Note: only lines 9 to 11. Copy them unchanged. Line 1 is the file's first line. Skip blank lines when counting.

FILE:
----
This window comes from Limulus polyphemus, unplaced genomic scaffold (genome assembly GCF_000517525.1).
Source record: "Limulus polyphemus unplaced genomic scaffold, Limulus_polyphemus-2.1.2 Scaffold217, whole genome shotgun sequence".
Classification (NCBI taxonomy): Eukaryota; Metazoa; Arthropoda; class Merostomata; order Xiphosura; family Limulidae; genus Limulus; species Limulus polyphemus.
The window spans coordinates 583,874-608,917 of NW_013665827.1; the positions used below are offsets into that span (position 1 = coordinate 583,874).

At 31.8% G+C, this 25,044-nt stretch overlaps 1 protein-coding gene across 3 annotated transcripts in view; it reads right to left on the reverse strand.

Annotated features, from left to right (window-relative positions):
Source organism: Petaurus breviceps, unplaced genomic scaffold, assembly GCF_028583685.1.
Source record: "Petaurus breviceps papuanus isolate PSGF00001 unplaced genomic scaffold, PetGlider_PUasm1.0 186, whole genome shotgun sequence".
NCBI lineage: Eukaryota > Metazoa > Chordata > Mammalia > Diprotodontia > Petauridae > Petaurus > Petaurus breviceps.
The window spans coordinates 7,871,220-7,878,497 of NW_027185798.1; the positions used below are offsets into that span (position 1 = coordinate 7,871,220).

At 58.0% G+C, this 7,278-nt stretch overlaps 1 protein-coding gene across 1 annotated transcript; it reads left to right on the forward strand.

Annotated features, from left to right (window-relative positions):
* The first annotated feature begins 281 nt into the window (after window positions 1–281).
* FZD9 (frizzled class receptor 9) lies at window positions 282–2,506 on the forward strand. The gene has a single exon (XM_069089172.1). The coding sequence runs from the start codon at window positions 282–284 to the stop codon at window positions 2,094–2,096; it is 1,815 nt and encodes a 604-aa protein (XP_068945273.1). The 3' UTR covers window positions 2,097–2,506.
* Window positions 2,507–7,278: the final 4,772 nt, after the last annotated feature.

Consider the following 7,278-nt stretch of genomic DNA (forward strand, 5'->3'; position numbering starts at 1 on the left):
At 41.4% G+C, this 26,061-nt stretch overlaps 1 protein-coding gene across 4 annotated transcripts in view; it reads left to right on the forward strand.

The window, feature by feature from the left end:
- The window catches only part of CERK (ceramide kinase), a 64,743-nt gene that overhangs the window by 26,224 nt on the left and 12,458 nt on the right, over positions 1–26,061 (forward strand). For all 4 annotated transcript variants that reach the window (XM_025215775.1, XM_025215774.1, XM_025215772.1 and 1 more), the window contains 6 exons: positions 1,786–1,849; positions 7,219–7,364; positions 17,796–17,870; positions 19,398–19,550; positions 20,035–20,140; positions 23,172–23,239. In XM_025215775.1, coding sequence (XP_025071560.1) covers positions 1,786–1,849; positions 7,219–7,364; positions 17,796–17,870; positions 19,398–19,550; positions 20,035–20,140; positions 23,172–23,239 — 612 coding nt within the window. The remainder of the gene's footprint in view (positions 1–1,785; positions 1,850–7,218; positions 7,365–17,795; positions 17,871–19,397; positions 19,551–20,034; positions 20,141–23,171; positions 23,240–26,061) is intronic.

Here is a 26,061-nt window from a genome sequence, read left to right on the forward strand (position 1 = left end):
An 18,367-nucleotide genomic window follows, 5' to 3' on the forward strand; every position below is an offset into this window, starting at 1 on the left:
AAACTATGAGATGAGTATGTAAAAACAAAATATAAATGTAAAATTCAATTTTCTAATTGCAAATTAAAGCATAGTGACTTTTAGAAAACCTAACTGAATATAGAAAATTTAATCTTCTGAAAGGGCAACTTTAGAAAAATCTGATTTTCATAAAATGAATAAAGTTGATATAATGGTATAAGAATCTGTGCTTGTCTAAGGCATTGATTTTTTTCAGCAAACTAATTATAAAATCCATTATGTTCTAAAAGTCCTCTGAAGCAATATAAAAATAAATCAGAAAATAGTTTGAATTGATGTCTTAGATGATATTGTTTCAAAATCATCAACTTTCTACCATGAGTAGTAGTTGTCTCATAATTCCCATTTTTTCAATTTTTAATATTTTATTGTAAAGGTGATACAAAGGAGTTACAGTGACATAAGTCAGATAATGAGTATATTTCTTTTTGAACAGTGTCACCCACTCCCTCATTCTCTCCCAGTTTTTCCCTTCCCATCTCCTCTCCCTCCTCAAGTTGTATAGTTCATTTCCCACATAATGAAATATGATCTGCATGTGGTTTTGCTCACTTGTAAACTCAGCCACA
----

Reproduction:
NCBI lineage: Eukaryota > Metazoa > Chordata > Mammalia > Diprotodontia > Petauridae > Petaurus > Petaurus breviceps.
The window spans coordinates 7,871,220-7,878,497 of NW_027185798.1; the positions used below are offsets into that span (position 1 = coordinate 7,871,220).

At 58.0% G+C, this 7,278-nt stretch overlaps 1 protein-coding gene across 1 annotated transcript; it reads left to right on the forward strand.